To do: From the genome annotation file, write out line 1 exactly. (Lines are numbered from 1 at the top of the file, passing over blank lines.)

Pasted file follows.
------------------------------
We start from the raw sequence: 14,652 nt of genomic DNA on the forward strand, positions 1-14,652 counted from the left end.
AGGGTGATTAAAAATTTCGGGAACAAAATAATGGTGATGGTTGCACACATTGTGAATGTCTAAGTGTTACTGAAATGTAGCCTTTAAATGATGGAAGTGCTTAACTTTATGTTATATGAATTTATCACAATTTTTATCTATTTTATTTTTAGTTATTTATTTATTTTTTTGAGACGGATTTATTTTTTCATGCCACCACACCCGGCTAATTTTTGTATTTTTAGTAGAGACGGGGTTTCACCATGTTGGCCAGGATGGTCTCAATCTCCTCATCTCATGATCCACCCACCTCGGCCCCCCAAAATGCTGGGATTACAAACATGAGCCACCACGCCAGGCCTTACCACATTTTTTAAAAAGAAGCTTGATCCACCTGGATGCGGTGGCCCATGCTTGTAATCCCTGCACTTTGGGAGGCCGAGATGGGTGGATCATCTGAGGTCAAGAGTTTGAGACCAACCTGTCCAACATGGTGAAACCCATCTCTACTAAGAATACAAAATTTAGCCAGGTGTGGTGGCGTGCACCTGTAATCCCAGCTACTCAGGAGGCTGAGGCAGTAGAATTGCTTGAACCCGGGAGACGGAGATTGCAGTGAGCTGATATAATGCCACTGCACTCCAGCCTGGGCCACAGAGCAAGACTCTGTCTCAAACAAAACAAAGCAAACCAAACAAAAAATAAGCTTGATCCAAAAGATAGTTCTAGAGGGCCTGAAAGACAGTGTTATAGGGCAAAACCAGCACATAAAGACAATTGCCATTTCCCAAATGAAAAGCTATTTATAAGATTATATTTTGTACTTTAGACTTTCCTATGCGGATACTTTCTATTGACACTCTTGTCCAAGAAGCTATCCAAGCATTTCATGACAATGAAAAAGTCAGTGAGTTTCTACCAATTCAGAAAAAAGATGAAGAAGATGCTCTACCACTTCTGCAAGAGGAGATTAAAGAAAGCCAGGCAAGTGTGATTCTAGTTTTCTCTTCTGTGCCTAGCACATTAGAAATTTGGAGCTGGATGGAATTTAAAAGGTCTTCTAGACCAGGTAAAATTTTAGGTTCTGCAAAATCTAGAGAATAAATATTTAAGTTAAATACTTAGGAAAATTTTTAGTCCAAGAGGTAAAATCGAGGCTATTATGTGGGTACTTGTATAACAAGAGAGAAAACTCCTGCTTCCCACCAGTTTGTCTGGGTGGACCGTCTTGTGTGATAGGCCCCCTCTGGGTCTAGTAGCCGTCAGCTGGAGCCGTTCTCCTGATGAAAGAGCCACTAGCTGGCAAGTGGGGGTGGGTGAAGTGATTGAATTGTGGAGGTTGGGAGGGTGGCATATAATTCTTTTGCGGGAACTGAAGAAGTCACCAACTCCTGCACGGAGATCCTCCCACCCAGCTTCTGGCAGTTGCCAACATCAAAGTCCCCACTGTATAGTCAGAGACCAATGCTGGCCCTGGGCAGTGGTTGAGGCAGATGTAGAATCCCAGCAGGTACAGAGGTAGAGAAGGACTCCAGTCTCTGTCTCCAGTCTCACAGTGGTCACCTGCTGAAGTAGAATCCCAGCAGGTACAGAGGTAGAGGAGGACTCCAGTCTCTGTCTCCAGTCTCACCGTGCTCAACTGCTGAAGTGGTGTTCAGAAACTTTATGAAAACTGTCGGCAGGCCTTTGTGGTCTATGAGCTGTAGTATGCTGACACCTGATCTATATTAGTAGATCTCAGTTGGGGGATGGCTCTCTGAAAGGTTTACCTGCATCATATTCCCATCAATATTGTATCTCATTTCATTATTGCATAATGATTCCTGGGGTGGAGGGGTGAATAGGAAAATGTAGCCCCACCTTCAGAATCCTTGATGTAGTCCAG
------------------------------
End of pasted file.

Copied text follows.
We start from the raw sequence: 14,652 nt of genomic DNA on the forward strand, positions 1-14,652 counted from the left end.